Abstract Motivation Genome-wide clustered, regularly interspaced, short palindromic repeat (CRISPR)-Cas9 screen has been widely used to interrogate gene functions. However, the rules to design better libraries beg further refinement. Results We found single guide RNA (sgRNA) outliers are characterized by higher G-nucleotide counts, especially in regions distal from the PAM motif and are associated with stronger off-target activities. Furthermore, using non-targeting sgRNAs as negative controls lead to strong bias, which can be mitigated by using sgRNAs targeting multiple ‘safe harbor’ regions. Custom-designed screens confirmed our findings and further revealed that 19 nt sgRNAs consistently gave the best signal-to-noise ratio. Collectively, our analysis motivated the design of a new genome-wide CRISPR/Cas9 screen library and uncovered some intriguing properties of the CRISPR-Cas9 system. Availability and implementation The MAGeCK workflow is available open source at https://bitbucket.org/liulab/mageck_nest under the MIT license. Supplementary information Supplementary data are available at Bioinformatics online. 1 Introduction The clustered, regularly interspaced, short palindromic repeat (CRISPR)-Cas9 system is a new genome editing technology that becomes prominent in many biomedical research areas. In this system, single guide RNAs (sgRNAs) direct Cas9 nucleases to induce double-strand breaks at targeted genomic regions (Cong et al., 2013; Jinek et al., 2012; Mali et al., 2013). Based on this system, CRISPR-Cas9 loss-of-function screens can interrogate the functions of coding genes (Koike-Yusa et al., 2014; Shalem et al., 2014; Wang et al., 2014; Zhou et al., 2014) and non-coding elements (Canver et al., 2015; Korkmaz et al., 2016; Zhu et al., 2016), and generate hypotheses on cell dependency, drug response, and gene regulation in a high-throughput and unbiased manner (Diao et al., 2016; Hart et al., 2015; Parnas et al., 2015; Wang et al., 2015). From a computational biology perspective, several algorithms have been developed to characterize sgRNAs with high specificity and efficiency (Doench et al., 2016; Doench et al., 2014; Hsu et al., 2013; Xu et al., 2015) that can be used in designing CRISPR screen libraries. Despite these efforts, methods for designing CRISPR screens are still being refined from different aspects. First, sgRNA outliers, or sgRNAs with discrepant behaviors from other sgRNAs targeting the same gene, are common in screen data, but their features and mechanisms remain poorly characterized. Second, it’s known that spacer length may vary in the CRISPR-Cas9 system (Fu et al., 2014; Morgens et al., 2017), but the optimal length was only studied in single guide and single target. Furthermore, it remains unclear how spacer lengths affect signal-to-noise ratio (the extent of the fold changes of guides compared to their variances) in the screening settings. We studied both issues based on the MAGeCK-VISPR model we previously developed (Jiang et al., 2015; Li et al., 2015). By examining published screens (Wang et al., 2014, 2015), we identified outlier sgRNAs and uncovered their sequence features to inform future library design. We further showed stronger off-target cleavages contribute to the outlier behaviors. We also found a strong bias in CRISPR screen when normalizing read counts with commonly used non-targeting sgRNAs and proposed an alternative normalization to mitigate such bias. We performed custom-designed screens to validate these findings, and further explored sgRNA design rules that can improve the screening results, including the optimal spacer length for higher cutting efficiencies and better signal-to-noise ratios. Finally, we designed a genome-wide CRISPR/Cas9 screening library based on these new rules and demonstrated its performance in identifying known essential genes in different cell types. 2 Materials and methods 2.1 The MAGeCK and MAGeCK-VISPR model Our laboratory has previously developed algorithms MAGeCK and MAGeCK-VISPR for identifying CRISPR screen hits in different scenarios(Li et al., 2014, 2015). In two-condition comparisons, MAGeCK uses a negative binomial (NB) model to assess the degree of selections of individual sgRNAs and adopts robust rank aggregation (RRA) algorithm (Kolde et al., 2012) to aggregate multiple sgRNAs on a gene to evaluate gene selection. MAGeCK-VISPR (Li et al., 2015) further quantitatively estimates gene selections by optimizing a joint likelihood function of observing the read counts of different sgRNAs with varying behaviors in multiple conditions. The output of MAGeCK-VISPR is a ‘beta score’ for gene g in condition r ⁠, βgr ⁠, analogous to the ‘log fold change (LFC)’ in differential gene expression analysis. More specifically, the read count of sgRNA i in sample j ⁠, or Kij, is modeled as: Kij∼NB(μij,αi) Where μij and αi are the mean and over-dispersion factor of the NB distribution, respectively. The mean value μij is further modeled as: μij(β⇀)=sjexp(∑rdjrβgr) Where sj is the size factor of sample j for adjusting sequencing depths of the samples, and β⇀ is the vector of all beta scores for gene g ⁠. To deal with complex experimental settings, we included design matrix (⁠ D ⁠). With J samples affected by R conditions, D is a binary matrix with its element djr=1 if sample j is affected by condition r and 0 otherwise. The objective function is a form of regularization: β^gr=argmax(∑ijlogfNB(Kij;μij(β⇀),αi)+Λ(β⇀))−(1) Where fNB is the probabilistic density function (PDF) of the NB distribution, and Λ(β⇀)=∑r−βgr22σr2 The estimated SD, σr ⁠, was calculated using the naive estimators of βgr ⁠. 2.2 Identifying sgRNA outliers sgRNA outliers are those that have different behaviors compared with other sgRNAs targeting the same gene. A single outlier that does not fit the assumed distributions can overly influence the estimations of the beta score. Therefore, we tried to identify these outliers using three-step approach: candidate outlier prediction, candidate outlier validation and outlier detection. Step-1: Candidate outlier prediction A sgRNA is likely to be an outlier if its log fold is extremely different from other sgRNAs. Therefore, in the first step, candidate outlier prediction, we identified the potential sgRNAs outliers by considering their LFCs. For each paired condition, we calculated the median and SD of the LFCs and defined the candidate outliers if their LFCs fall beyond median  ± 1.5 SD estimation (⁠ σ) ⁠. Specifically, we followed the ‘quantile matching’ approach in DESeq2 (Love et al., 2014): σ is chosen such that the (1–p) empirical quantile of the absolute values of LFC (⁠ Q|LFC| ⁠) matches the (1–p/2) theoretical quantile of N (0,σ2) (⁠ QN ⁠), where p is set as 0.32: σ=Q|LFC|(1−p)QN(1−p2) Note that for a distribution with a long tail, the traditional estimation of SD will be distorted. Assuming that samples with beta scores close to 0 follows normal distribution, we set a value of p = 0.32 to calculate SD using only the 68% of samples (samples within 1 SD) closes to zero. In this way, the samples with beta scores far from zero will not distort the estimation of SD. Step-2: Candidate outlier in silico validation Noticing that a sgRNA outlier may significantly influence the beta score estimation, a candidate outlier is validated if there is a significant change of beta score , βgr ⁠, after removing the candidate outlier. Therefore, in the second step, the candidate outlier in silico validation, we calculated the beta score with and without the candidate outlier respectively using Equation (1). Define: βraw=βgr ⁠, when all sgRNAs are used; βi=βgr ⁠, when sgRNA i is excluded. Then candidate outlier i is in silico validated if: log⁡(abs(βraw)/abs(βi))>(5−0.2*number of sgRNAs) With outlier removal, we could prevent the beta score estimation from distortion by strong outliers. Step-3: Outlier detection With previous two steps, we could estimate the beta scores robustly. However, some moderate outliers cannot be identified if sufficient sgRNAs prevent the beta score from distortion by a single outlier. Therefore, with robust estimators of beta scores, in the final step, we re-defined a sgRNA as an outlier if the probability of observing its count conditioned on pre-calculated beta score falls below a certain threshold. In other words, sgRNA i is an outlier if: ∑jlogfNB(Kij;μij(β⇀),αi)<T where fNB is the PDF of the NB distribution. The threshold T was determined such that 90% of the validated outliers defined in Step 2 can be removed. 2.3 Extracting sequence features using elastic-net regression To identify the sequence features that associate with stronger sgRNA outliers, we applied Elastic-Net regression to extract the sequence features as our previous work (Xu et al., 2015). Suppose X={X1,X2,…,Xn} is the set of encoded sequence vectors and Y={Y1,Y2,…,Yn} is the set of outputs representing whether the sgRNAs are stronger outliers, where n is the number of sgRNAs samples for training. If sgRNA i is an outlier, the corresponding Yi=1 and 0 otherwise. Let M be the length of the input vectors; the Elastic-Net regression computes the parameters β=[β1,β2,…,βM]T that minimize an object function E: E=||Y−βTX||2+λ(α||β||1+(1−α)||β||2) Where α and λ are parameters estimated using cross validation, ||β||1=∑ii|βi| and ||β||2=∑iβi2 ⁠. We used glmnet in R package to implement the Elastic-Net regression (Friedman et al., 2010). 2.4 CRISPR screening design and experimental procedure We designed and performed a CRISPR screening experiment to study the effects of different normalization methods and different sgRNA lengths. The screening library has four types of sgRNAs: sgRNAs targeting AAVS1 (a region whose disruption does not have any lethal phenotype), non-targeting sgRNAs, sgRNAs targeting 51 ribosomal genes and 503 cancer-related genes that are considered to be lethal. The details of the library design and the experiment are in Supplementary Material. 3 Results 3.1 sgRNAs outlier identification and characterization Different sgRNAs targeting the same gene can lead to varying phenotypes or selection levels in the screen due to different cleavage and repair efficiencies, local chromatin structure, protein domains and potential off-target effects, etc. (Hsu et al., 2013; Knight et al., 2015; Shi et al., 2015). Some sgRNAs with outlier phenotypes compared with other sgRNAs on the same gene, regardless of the causes, behave consistently in multiple screen conditions (Wang et al., 2015; Fig. 1a and b), suggesting that the discrepant phenotypes could arise from intrinsic features of the sgRNA in addition to random variances in the experiments. We are especially interested in ‘strong negative outliers’ (as Fig. 1a), which are defined as having much larger negative LFCs compared with other sgRNAs targeting the same gene and are more likely caused by off-target cleavages. Fig. 1. View largeDownload slide Identifying and characterizing stronger negative sgRNAs outliers. (a, b) The LFCs of 10 sgRNAs targeting FARP1 and RPSA in 4 screens (KBM7, K562, Jiyoye and Raji). The red lines represent sgRNAs outliers, and the blue lines represent other sgRNAs. (c) Identifying and removing aberrantly stronger negative outliers (red dots). Each row of dots represents the LFCs of sgRNAs targeting the same gene. (d) The G-nucleotide counts of sgRNAs in three groups: stronger negative outliers (red), non-outliers (blue) and all sgRNAs (green). (e) The sequence features of stronger negative outliers versus non-outliers derived by elastic-net regression. The ‘Seed’ and ‘Non-seed’ regions are defined as a 10-nucleotide window proximal to and distal from the PAM motif, respectively. The data for Figure 1a–e is from a public screening dataset (Wang et al., 2015). (f) The knockout of CD33 expression with different groups of sgRNAs. The ‘Perfect Match’ are 65 perfect-match sgRNAs with an NGG PAM that produced effective CD33 knockout defined in (Doench et al., 2016). The ‘Negative Controls’ are the same set of sgRNAs with non-NGG PAM. Those in ‘≥5 ‘G’s in Non-seed region’ and ‘<5 ‘G’ in Non-seed region’ are sgRNAs with an NGG PAM but 1-nt mismatch compared to the ‘Perfect Match’ sgRNAs Fig. 1. View largeDownload slide Identifying and characterizing stronger negative sgRNAs outliers. (a, b) The LFCs of 10 sgRNAs targeting FARP1 and RPSA in 4 screens (KBM7, K562, Jiyoye and Raji). The red lines represent sgRNAs outliers, and the blue lines represent other sgRNAs. (c) Identifying and removing aberrantly stronger negative outliers (red dots). Each row of dots represents the LFCs of sgRNAs targeting the same gene. (d) The G-nucleotide counts of sgRNAs in three groups: stronger negative outliers (red), non-outliers (blue) and all sgRNAs (green). (e) The sequence features of stronger negative outliers versus non-outliers derived by elastic-net regression. The ‘Seed’ and ‘Non-seed’ regions are defined as a 10-nucleotide window proximal to and distal from the PAM motif, respectively. The data for Figure 1a–e is from a public screening dataset (Wang et al., 2015). (f) The knockout of CD33 expression with different groups of sgRNAs. The ‘Perfect Match’ are 65 perfect-match sgRNAs with an NGG PAM that produced effective CD33 knockout defined in (Doench et al., 2016). The ‘Negative Controls’ are the same set of sgRNAs with non-NGG PAM. Those in ‘≥5 ‘G’s in Non-seed region’ and ‘<5 ‘G’ in Non-seed region’ are sgRNAs with an NGG PAM but 1-nt mismatch compared to the ‘Perfect Match’ sgRNAs Based on the MAGeCK-VISPR model, we implemented an approach to identify such outliers, which tests whether one sgRNA has big effects on the gene-level beta score estimates or the probability of observing the sgRNA conditioned on the gene-level beta score is low (Section 2). This outlier detection and removal approach did identify sgRNAs with aberrant LFC on a gene (Fig. 1c). In published screens on four leukemia cell lines (Wang et al., 2015), 9000 out of 182 K sgRNAs on average were identified as outliers. Among them, 911 sgRNAs are outliers that are consistent in all four screens (Supplementary Fig. S1a) and 80% of these outliers (729/911) are ‘strong negative outliers’ with stronger negative selection compared with other gRNAs on the same gene (as Fig. 1a). To rule out the possibility that these sgRNAs knockout their intended targets with extremely high efficiencies, we further limited our analysis to 564 outliers (Supplementary Table S1) that target known non-essential genes (Hart and Moffat, 2016), as inactivating these genes is unlikely to affect cell growth. Comparing the sequence features of these 564 ‘strong negative outliers’ with all 18 000 sgRNAs in the library, we found that they have higher G-nucleotide but lower C-nucleotide counts in the target DNA sequence (Fig. 1d, Supplementary Fig. S1b–d). To identify potential sequence features that can distinguish outliers and non-outliers, we trained an elastic net model (Friedman et al., 2010), a regularized regression method that considers both the L1 and L2 penalties of the lasso and ridge methods. In the training dataset, the predictor variable is a binary vector representing the presence or absence of the nucleotides, and the response variable is a binary variable indicating whether the gRNA is an outlier. Our model showed that outliers tend to contain more G-nucleotides in the 10-nucleotide non-seed region distal from the PAM motif (Fig. 1e). To exclude possible biases of a single library, we confirmed our finding using another screen dataset (Meyers et al., 2017; Supplementary Fig. S2a–b). We further tested our predictive model on other CRISPR-Cas9 knockout (Wang et al., 2014) or CRISPR-dCas9 inhibition screening (Horlbeck et al., 2016) datasets. The output of the model is an ‘outlier score’, indicating how likely the input sgRNA is an outlier. We found that ‘strong negative outliers’ in both datasets have significantly higher outlier scores than non-outliers (Supplementary Fig. S2c and d), suggesting outlier features we found are consistent across different datasets. These findings also suggest that a better CRISPR sgRNA design should at least avoid extreme G content in the non-seed region in case of potential off-target effects. Considering that strong off-target activities can lead to ‘strong negative outliers’, we re-analyzed a previous study that measured the off-target activities between mismatched sgRNA: DNA pairs, defined as the decrease of CD33 protein level by sgRNAs with 1 nucleotide mismatch compared to the target DNA in CD33 locus (Doench et al., 2016). Instead of modeling off-target activities as functions of mismatched nucleotide pair and position as in (Doench et al., 2016), we tested how the nucleotide compositions in the Non-seed region affect the off-target activities. SgRNAs with more ‘G’s (≥5) in Non-seed region have significantly higher off-target activities than those with fewer ‘G’s (<5) (Fig. 1f). In contrast, there is no difference in off-target activities between sgRNAs with more (≥5) and fewer (<5) ‘C’s (Supplementary Fig. S2e). These findings suggest sgRNAs targeting sequences with high G-content in the non-seed region have stronger off-target activities, which can lead to strong outlier phenotypes. 3.2 SgRNAs targeting multiple non-essential genes as negative controls reduce false positives in the screen Correct interpretations of genome-wide screens require proper read count normalization. Since most sgRNAs should generate knockouts without causing phenotype, a straightforward approach is to normalize based on the total read counts of all sgRNAs (Love et al., 2014; ‘total normalization’). Alternatively, many screen libraries include ‘non-targeting’ negative control sgRNAs, which match nowhere in the genome, for normalization (‘non-targeting sgRNA normalization’). In public datasets (Wang et al., 2014, 2015), ‘total normalization’ resulted in a beta-score distribution centered on zero (Supplementary Fig. S3a), while ‘non-targeting sgRNA normalization’ led to a skewed distribution of beta scores where most of the genes appear as negatively selected (Fig. 2a). The bias of ‘non-targeting sgRNA normalization’ is introduced when sgRNAs targeting non-essential genes impede cell growth from genome cleavage toxicity (Aguirre et al., 2016; Munoz et al., 2016), regardless of the gene knockout effects. Therefore, a more appropriate choice of negative controls is a set of sgRNAs targeting non-essential DNA regions. These sgRNAs have already been included in recent library design (Wang et al., 2017). Indeed, when normalizing read counts using sgRNAs targeting the ‘gold standard’ 927 non-essential genes previously derived from pooled shRNA screens (Hart et al., 2014), the beta score distribution is centered on zero (Fig. 2b). Fig. 2. View largeDownload slide Normalizing read counts using sgRNAs targeting non-essential genes or AAVS1. (a-b) The distribution of beta scores in public dataset (Wang et al., 2015) using non-targeting sgRNAs (a) and sgRNAs targeting non-essential genes (b) for normalization. (c) The LFC distribution of 349 non-targeting sgRNAs, 467 non-essential genes-targeting sgRNAs, 133 AAVS1-targeting sgRNAs and 725 essential genes-targeting sgRNAs. P-values were calculated using two-sided Student’s t-test. (d) The distribution of beta score using all sgRNAs (black), non-essential genes-targeting sgRNAs (green), AAVS1-targeting sgRNAs (red) and non-targeting sgRNAs (blue) for normalizing read counts, respectively Fig. 2. View largeDownload slide Normalizing read counts using sgRNAs targeting non-essential genes or AAVS1. (a-b) The distribution of beta scores in public dataset (Wang et al., 2015) using non-targeting sgRNAs (a) and sgRNAs targeting non-essential genes (b) for normalization. (c) The LFC distribution of 349 non-targeting sgRNAs, 467 non-essential genes-targeting sgRNAs, 133 AAVS1-targeting sgRNAs and 725 essential genes-targeting sgRNAs. P-values were calculated using two-sided Student’s t-test. (d) The distribution of beta score using all sgRNAs (black), non-essential genes-targeting sgRNAs (green), AAVS1-targeting sgRNAs (red) and non-targeting sgRNAs (blue) for normalizing read counts, respectively In genome-wide screens, normalizations using either sgRNAs targeting non-essential genes or all genes lead to similar results (Fig. 2b, Supplementary Fig. S3a), as the majority of the genes are assumed to be non-essential. Such assumption may fail in focused (or custom) screens where many targeted genes may be under selection, which necessitates the selection of better negative control sgRNAs. AAVS1 (adeno-associated virus integration site 1) is a ‘safe harbor’ site preferred for gene knock-ins (DeKelver et al., 2010; Sadelain et al., 2011). This region appears to be epigenetically open for efficient cleavage, yet cutting or modification at this site results in no phenotypic changes (Ogata et al., 2003). To test whether sgRNAs targeting AAVS1 could serve as good negative controls, we first designed a genome-wide screen library containing 134 AAVS1-targeting sgRNAs, 349 non-targeting sgRNAs, as well as five sgRNAs per gene in the human genome and performed screening in a prostate cancer LNCaP-abl cell line. SgRNAs targeting AAVS1 or non-essential genes induced similar LFCs that are stronger than non-targeting sgRNAs, confirming the existence of cleavage toxicity in non-essential regions (Fig. 2c). Also, by comparing normalization methods using different sets of sgRNAs (all, non-targeting, AAVS1-targeting and non-essential-gene-targeting sgRNAs, respectively), we found normalization using the AAVS1- and non-essential-genes targeting sgRNAs result in almost identical distributions of beta scores (Fig. 2d). Moreover, both ‘all sgRNA normalization’ and ‘non-targeting sgRNA normalization’ lead to biases, though to different degrees (Fig. 2d). Since normalization using control guides is an essential step in many computational methods including MAGeCK-VISPR and CRISPR Score (CS; Wang et al., 2014), the results of these methods will also be affected by the choice of negative controls (Supplementary Fig. S3b). While methods that only rely on gRNA ranks such as MAGeCK-RRA (Li et al., 2014) will not be affected, the rankings could not clearly distinguish genes that are negatively, positively, or not selected, which are important when comparing screens over multiple conditions. To evaluate the normalization methods in a focused screen, we also designed a small screening library that targets ∼600 genes, including ribosomal genes and well-known cancer-related genes (Section 2, Supplementary Tables S2 and S3). The library also includes the same set of AAVS1-targeting and non-targeting sgRNAs. Similar to genome-wide screens, AAVS1-targeting sgRNAs induced stronger negative selections compared with non-targeting sgRNAs (Supplementary Fig. S3c). Furthermore, using AAVS1-targeting sgRNAs as negative controls in our MAGeCK algorithm substantially increases the sensitivity of the screen, while keeping the same level of false positives (Supplementary Fig. S3d). These results validated the applicability of including AAVS1-targeting sgRNAs in genome-wide, and more importantly in focused screen libraries. 3.3 19 nt spacers give rise to higher cutting efficiencies and better signal-to-noise ratio In spCas9 gene editing systems, truncated sgRNAs have been reported to have a better cleavage specificity compared with full-length sgRNAs (Fu et al., 2014). However, the performances of truncated sgRNAs in screens compared with full-length sgRNAs, as well as the optimal length of truncated sgRNAs, have yet to been fully determined. Therefore, in our small screening library, we designed sgRNAs with 20 nt spacers for each ribosomal gene and AAVS1-targeting sgRNAs and then truncated them to 19 nt, 18 nt and 17 nt (Section 2). We found that 19 nt sgRNAs give significantly stronger LFCs in ribosomal genes, reflecting higher cleavage efficiencies (Fig. 3a). If we use the difference between positive-control sgRNAs (sgRNAs targeting ribosomal genes) and negative-control sgRNA (AAVS1-targeting sgRNAs) as a metric for signal-to-noise, 19 nt spacers on average give the best performance (Supplementary Fig. S4a) in 11 of 12 screens. Moreover, for each ribosomal gene, 19 nt sgRNAs gave lower relative SD (i.e. SD divided by mean; Supplementary Material.) of LFCs, indicating a more stable behavior (and potentially less off-target cleavages) of gene knockout effects (Fig. 3b). Fig. 3. View largeDownload slide Comparing cleavage efficiencies and signal-to-noise ratios between different lengths of sgRNA spacers. (a) The LFCs of sgRNAs with spacer lengths ranging from 17- to 20-nts, including non-targeting sgRNAs and sgRNAs targeting ribosomal genes. For each spacer length, there are 100 non-targeting sgRNAs and 1020 ribosomal genes-targeting sgRNAs. P-values were calculated using two-sided Student’s t-test. (b) The relative SD of LFCs of sgRNAs targeting ribosomal genes with spacer lengths ranging from 17- to 20-nts. There are 612 data points (51 ribosomal genes repeated in 12 screens) for each spacer length. P-values were calculated using two-sided Student’s t-test Fig. 3. View largeDownload slide Comparing cleavage efficiencies and signal-to-noise ratios between different lengths of sgRNA spacers. (a) The LFCs of sgRNAs with spacer lengths ranging from 17- to 20-nts, including non-targeting sgRNAs and sgRNAs targeting ribosomal genes. For each spacer length, there are 100 non-targeting sgRNAs and 1020 ribosomal genes-targeting sgRNAs. P-values were calculated using two-sided Student’s t-test. (b) The relative SD of LFCs of sgRNAs targeting ribosomal genes with spacer lengths ranging from 17- to 20-nts. There are 612 data points (51 ribosomal genes repeated in 12 screens) for each spacer length. P-values were calculated using two-sided Student’s t-test 3.4 A new genome-wide library improved screen performance Using the rules we uncovered in this study and our previous work (Xu et al., 2015), we designed two sub-libraries that target 18, 493 human coding genes (named ‘H1’ and ‘H2’; Supplementary Tables S4, S5). Each sub-library includes sgRNAs with 19 nt-long spacers and contains 134 AAVS1-targeting sgRNAs, 349 non-targeting sgRNAs, as well as five sgRNAs targeting each gene in the human genome. After removing sgRNAs that are enriched in G-nucleotide (>40%) and have perfect matches to other coding regions, we prioritized the remaining sgRNAs based on their predicted cleavage efficiencies(Xu et al., 2015) and the number of perfect matches in the whole genome (see Methods). We conducted screens in LNCaP, abl and T47D cell lines using the H1/H2 library and compared to other genome-wide screen datasets, including Brunello library (Doench et al., 2016), TKO library (Hart et al., 2015) and Ong library (Ong et al., 2017). We found H1/H2 is among the libraries with fewest outlier sgRNA rates (Supplementary Fig. S4b). Assuming that a good library should be able to rank known essential genes as most negatively selected ones, we found that H1/H2, Brunello and Ong libraries outperformed GeCKOv2 and TKO in identifying known essential genes (Supplementary Fig. S4c–d). These results provide support for our refined CRISPR screen library design rules. 4 Discussion The CRISPR-cas9 knockout screen has been used to interrogate the functions of coding genes and non-coding elements systemically, but library design is still in their early stage. We first applied MAGeCK-VISPR to public genome-wide screen data and identified a set of ‘strong negative outlier’ sgRNAs and their sequence characteristics: higher G-nucleotide counts especially in regions distal from PAM motif. Unexpectedly, the effect of the outliers is independent of the count of C-nucleotide, different from previous studies that suggest the role of ‘GC’ content in determining cleavage efficiencies (Doench et al., 2014; Haeussler et al., 2016; Wang et al., 2014). Since G-C hybridization strengths in DNA-RNA and RNA-DNA hybrids are similar, the distinct effect of G- and C-nucleotides suggests a more crucial role of DNA-endonuclease rather than DNA-RNA interaction in determining outlier effects. Moreover, sgRNAs with higher G-contents in regions distal from PAM motif have stronger off-target activities. It is worth noting that the off-target activity of each sgRNA in Figure 1f was measured between one sgRNA-DNA pair, and the seemly minor difference between sgRNAs with high and low G-contents will be multiplied by the enormous mismatched sgRNA-DNA pairs in the genome and lead to sgRNA outliers in screens. Although toxicity from CRISPR cutting has been reported, using non-targeting control for normalization is still a common practice in published literature (Aguirre et al., 2016; Wang et al., 2014). We found that normalization using non-targeting sgRNAs, as compared to using all sgRNAs or sgRNAs targeting non-essential genes, could lead to higher false positives (Supplementary Fig. S3d) in calling essential genes. The reason might be because cleavages in non-essential regions can still induce toxicity in cell growth, in consistency with two recent studies showing false positive hits from highly amplified regions in cancer genomes (Aguirre et al., 2016; Munoz et al., 2016). Through CRISPR screening experiments, we confirmed that sgRNAs targeting non-essential genes or safe-harbor regions could serve as better negative controls and result in fewer false positives compared with non-targeting sgRNAs. Since a single chromatin region may be subject to copy number variations in different cell types, sgRNAs targeting multiple non-essential regions will serve as more robust negative controls. For instance, only 5% (57/1, 043) CCLE cell lines have copy number gains in AAVS1 locus, such as HCC1937 and MDAMB157, suggesting that though chance is low, caution should be used when using single region as negative controls. Including correct negative controls is also necessary for custom-designed screens where genes are pre-selected and normalization using total read counts is inappropriate. We proposed a solution to reduce the biases by using either multiple non-essential genes or AAVS1-targeting guides. Finally, sgRNAs with shorter lengths have been shown to be potent in efficiency and specificity (Fu et al., 2014), but the optimal performance of truncated sgRNAs with different lengths has not been systematically investigated in screen setting. We discovered that 19 nt sgRNAs consistently provide better cleavage efficiencies and signal-to-noise separations compared with other lengths (17, 18, 20 nt). Therefore, using 19 nt sgRNAs in either low-throughput experiments or high-throughput screens may give rise to a more accurate inference of gene knockout effects. We demonstrated that H1/H2 libraries have improved performance in identifying known essential genes with less outlier sgRNAs. However, the fact that comparisons were not performed in the same cellular context might contribute to the observed differences. Also, since different libraries used distinct approaches to improve screen performance, integrating their respective advantages might further improve the next generation library design. Although we characterized multiple features of CRISPR screens using computational approaches, the exact mechanisms behind these findings remain unknown. First, it is unclear how sgRNAs with higher G-nucleotide content are associated with stronger outliers. We suspected that outlier gRNAs with high G-nucleotides have promiscuous off-target binding and cutting at many CpG islands in the genome. Existing experimental approaches to detect off-target cleavages (Tsai et al., 2015) may be limited to study these gRNAs, as the cleavages in each binding site may be low. Second, although we have shown the advantages of using 19 bp sgRNA spacers from statistical perspectives, how different lengths of sgRNA spacers give rise to various cleavage strengths and off-targets remain to be determined. Last but not least, all the above findings are derived in the SpCas9 system, and the rules in different RNA-guided DNA endonuclease systems require further investigations. Collectively, our study provided novel insights into the properties of CRISPR and the design of both high- and low throughput CRISPR experiments. We designed two genome-wide libraries and showed the improved performance using the rules we uncovered. The characterized features and design rules, as well as the libraries, will benefit and expedite the application of CRISPR techniques.  Funding This work was supported by the NIH R01 HG008728, NIH R01 HG008927 and the Breast Cancer Research Foundation (BCRF). Funding for open access charge: National Institutes of Health. 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Journal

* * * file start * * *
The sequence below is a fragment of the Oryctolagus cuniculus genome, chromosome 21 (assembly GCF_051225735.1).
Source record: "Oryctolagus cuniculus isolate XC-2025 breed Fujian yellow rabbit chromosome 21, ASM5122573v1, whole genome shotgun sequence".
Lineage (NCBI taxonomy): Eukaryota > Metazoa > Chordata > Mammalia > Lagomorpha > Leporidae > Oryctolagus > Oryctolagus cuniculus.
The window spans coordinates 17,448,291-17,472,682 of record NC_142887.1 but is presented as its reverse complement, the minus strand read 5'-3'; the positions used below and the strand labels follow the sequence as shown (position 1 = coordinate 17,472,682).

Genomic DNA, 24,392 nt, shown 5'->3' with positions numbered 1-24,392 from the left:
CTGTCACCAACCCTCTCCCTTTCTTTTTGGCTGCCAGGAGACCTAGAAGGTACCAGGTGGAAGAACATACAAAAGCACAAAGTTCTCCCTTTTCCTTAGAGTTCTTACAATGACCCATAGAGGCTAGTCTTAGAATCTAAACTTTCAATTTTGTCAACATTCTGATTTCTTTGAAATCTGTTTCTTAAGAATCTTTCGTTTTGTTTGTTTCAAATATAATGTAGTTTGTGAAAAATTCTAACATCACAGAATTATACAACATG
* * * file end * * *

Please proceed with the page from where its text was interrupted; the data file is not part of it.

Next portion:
BioinformaticsOxford University Press

Published: Dec 1, 2018